Sometimes, you need to take legal action to protect your rights. Sometimes, you may need to defend yourself against a legal claim. This can happen regardless of whether the claim is large or small.

But when it comes to smaller claims, it may not be cost-effective to have a lawyer represent you. This is why the Magistrates Court has a Minor Civil Claims jurisdiction.

What is a minor civil claim?

A minor civil claim, also known as a small claim, is a claim for a sum of money up to a maximum of $12,000.

Minor civil claims can also include:

  • Disputes between neighbours, for example trespass or nuisance.
  • Applications under the Fences Act.
  • Small claims made under other laws, for example the Second-Hand Vehicle Dealers Act and the Building Work Contractors Act.
  • Debt recovery.

How do they work?

Minor civil claims are heard in the Magistrates Court. There are a number of differences in the way minor civil claims cases are conducted compared with other cases.

Usually, the parties must represent themselves. But in special circumstances, either party may be represented by a lawyer, for example:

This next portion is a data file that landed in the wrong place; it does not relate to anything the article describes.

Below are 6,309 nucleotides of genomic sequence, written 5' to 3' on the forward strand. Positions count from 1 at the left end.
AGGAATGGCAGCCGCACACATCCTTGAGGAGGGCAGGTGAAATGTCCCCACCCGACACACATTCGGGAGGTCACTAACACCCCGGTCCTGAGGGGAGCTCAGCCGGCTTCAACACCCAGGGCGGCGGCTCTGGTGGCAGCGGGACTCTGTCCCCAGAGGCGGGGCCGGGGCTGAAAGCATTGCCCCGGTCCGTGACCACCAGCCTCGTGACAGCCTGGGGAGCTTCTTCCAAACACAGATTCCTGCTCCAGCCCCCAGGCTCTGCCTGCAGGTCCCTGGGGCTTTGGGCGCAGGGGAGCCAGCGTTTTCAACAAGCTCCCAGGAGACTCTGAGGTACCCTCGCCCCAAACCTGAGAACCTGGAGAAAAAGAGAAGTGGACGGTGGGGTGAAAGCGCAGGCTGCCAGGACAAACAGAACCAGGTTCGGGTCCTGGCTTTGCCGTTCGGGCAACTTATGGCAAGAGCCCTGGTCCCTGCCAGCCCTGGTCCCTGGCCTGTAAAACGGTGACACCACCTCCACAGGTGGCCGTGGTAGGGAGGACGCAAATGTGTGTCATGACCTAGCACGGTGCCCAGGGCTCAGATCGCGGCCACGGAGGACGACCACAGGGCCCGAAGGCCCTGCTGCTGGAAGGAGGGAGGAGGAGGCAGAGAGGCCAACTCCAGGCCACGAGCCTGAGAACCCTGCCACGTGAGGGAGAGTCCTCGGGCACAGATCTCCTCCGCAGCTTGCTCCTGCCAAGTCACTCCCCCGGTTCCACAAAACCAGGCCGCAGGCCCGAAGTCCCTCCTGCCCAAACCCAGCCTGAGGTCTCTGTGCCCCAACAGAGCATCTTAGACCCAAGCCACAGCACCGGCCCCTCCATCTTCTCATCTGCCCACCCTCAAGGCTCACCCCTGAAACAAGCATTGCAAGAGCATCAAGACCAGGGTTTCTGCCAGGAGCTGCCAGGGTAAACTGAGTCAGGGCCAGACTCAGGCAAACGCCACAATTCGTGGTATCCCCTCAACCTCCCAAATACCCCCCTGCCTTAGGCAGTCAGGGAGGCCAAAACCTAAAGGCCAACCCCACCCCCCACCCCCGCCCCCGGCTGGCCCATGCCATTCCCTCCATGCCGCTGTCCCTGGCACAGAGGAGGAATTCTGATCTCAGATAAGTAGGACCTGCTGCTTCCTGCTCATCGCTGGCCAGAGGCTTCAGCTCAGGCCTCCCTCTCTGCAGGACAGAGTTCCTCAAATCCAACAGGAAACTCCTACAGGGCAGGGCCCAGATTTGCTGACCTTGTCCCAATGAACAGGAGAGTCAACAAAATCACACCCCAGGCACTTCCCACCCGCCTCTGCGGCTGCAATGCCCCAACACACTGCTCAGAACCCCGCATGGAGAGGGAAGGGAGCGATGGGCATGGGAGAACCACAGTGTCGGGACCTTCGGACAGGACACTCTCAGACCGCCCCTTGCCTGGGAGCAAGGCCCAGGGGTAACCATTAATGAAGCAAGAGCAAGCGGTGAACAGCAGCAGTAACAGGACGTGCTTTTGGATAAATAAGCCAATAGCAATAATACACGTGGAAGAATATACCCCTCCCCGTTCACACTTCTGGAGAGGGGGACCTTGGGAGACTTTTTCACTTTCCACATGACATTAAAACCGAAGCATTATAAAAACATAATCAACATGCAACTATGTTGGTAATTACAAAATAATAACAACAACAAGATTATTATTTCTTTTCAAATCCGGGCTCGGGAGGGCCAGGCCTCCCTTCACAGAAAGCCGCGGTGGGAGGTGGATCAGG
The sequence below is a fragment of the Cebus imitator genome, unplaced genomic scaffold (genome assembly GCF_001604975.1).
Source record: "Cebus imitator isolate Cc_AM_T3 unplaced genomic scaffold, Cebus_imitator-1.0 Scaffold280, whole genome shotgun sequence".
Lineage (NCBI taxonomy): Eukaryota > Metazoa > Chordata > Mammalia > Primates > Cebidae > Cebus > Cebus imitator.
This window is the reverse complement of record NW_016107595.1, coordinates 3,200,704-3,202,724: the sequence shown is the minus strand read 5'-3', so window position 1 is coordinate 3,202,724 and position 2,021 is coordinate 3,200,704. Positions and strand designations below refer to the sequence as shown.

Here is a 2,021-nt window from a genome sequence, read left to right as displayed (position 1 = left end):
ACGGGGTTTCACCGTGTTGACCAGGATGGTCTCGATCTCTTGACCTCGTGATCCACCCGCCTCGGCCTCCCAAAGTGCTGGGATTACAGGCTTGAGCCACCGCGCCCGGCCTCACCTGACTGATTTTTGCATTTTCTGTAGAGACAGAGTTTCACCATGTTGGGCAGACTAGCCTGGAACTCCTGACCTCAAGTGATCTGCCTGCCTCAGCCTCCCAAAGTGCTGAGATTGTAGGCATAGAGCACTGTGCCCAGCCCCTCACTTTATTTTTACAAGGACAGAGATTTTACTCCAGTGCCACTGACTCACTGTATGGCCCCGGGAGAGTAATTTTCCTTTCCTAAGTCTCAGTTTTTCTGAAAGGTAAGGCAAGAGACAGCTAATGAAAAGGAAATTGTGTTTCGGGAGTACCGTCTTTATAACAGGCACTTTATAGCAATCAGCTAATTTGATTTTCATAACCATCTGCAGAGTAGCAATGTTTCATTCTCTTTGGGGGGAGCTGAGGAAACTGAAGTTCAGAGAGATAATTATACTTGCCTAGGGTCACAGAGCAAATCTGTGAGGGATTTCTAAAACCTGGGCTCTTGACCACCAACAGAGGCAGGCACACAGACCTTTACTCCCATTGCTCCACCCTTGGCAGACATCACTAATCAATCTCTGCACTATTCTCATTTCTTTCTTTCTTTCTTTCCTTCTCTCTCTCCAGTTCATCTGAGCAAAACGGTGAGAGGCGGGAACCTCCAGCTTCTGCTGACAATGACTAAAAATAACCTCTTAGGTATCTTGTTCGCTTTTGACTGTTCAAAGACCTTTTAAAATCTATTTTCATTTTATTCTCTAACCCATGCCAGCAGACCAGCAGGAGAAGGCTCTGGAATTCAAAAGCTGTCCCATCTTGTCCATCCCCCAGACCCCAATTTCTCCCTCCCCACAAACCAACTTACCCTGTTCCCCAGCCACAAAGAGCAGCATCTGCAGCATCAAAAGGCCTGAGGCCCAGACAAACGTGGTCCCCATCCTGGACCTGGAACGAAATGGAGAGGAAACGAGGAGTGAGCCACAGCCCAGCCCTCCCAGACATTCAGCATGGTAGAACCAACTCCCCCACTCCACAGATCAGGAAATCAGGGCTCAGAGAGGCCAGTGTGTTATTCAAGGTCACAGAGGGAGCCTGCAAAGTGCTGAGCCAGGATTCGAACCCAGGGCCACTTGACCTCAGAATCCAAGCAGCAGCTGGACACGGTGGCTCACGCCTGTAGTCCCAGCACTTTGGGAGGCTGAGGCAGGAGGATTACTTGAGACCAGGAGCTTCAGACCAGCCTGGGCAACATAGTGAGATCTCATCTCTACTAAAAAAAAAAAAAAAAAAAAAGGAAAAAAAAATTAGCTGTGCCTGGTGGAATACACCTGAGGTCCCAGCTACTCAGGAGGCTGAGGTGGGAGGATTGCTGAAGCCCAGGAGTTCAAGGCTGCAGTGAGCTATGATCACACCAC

• If the other party is a lawyer.
  • If the parties agree.
  • If the Court believes there will be a disadvantage unless a party has a lawyer.

A Magistrate will run the hearing fairly informally. They will question witnesses and the usual rules of evidence don’t apply. This means that the court can make its own enquiries and is not bogged down in technicalities.

The aim is to make the process simpler.

The Minor Civil Claims jurisdiction is also designed to keep legal costs to a minimum, which is a benefit, regardless of whether you are making or defending a claim.

While lawyers aren’t usually allowed to appear in a minor civil trial, there are benefits in speaking to a lawyer before the case is heard.  For example, we can assist you by

  • Giving you advice about whether you have a case or a good chance of defending a case against you.
  • Explaining the process and assisting you to prepare for and present your case in court.
  • Preparing the documents that must be filed in the court, for example the claim, defence or affidavits.

If you have been served with a minor civil claim or are seeking assistance and advice to proceed with one, contact us for a free initial consultation.

For most people a minor civil claim is anything but a small issue. The right legal assistance and advice can give you peace of mind and make all the difference to the end result.

For further information, read our Minor Civil Claims Brochure.

websters-minor-civil-claims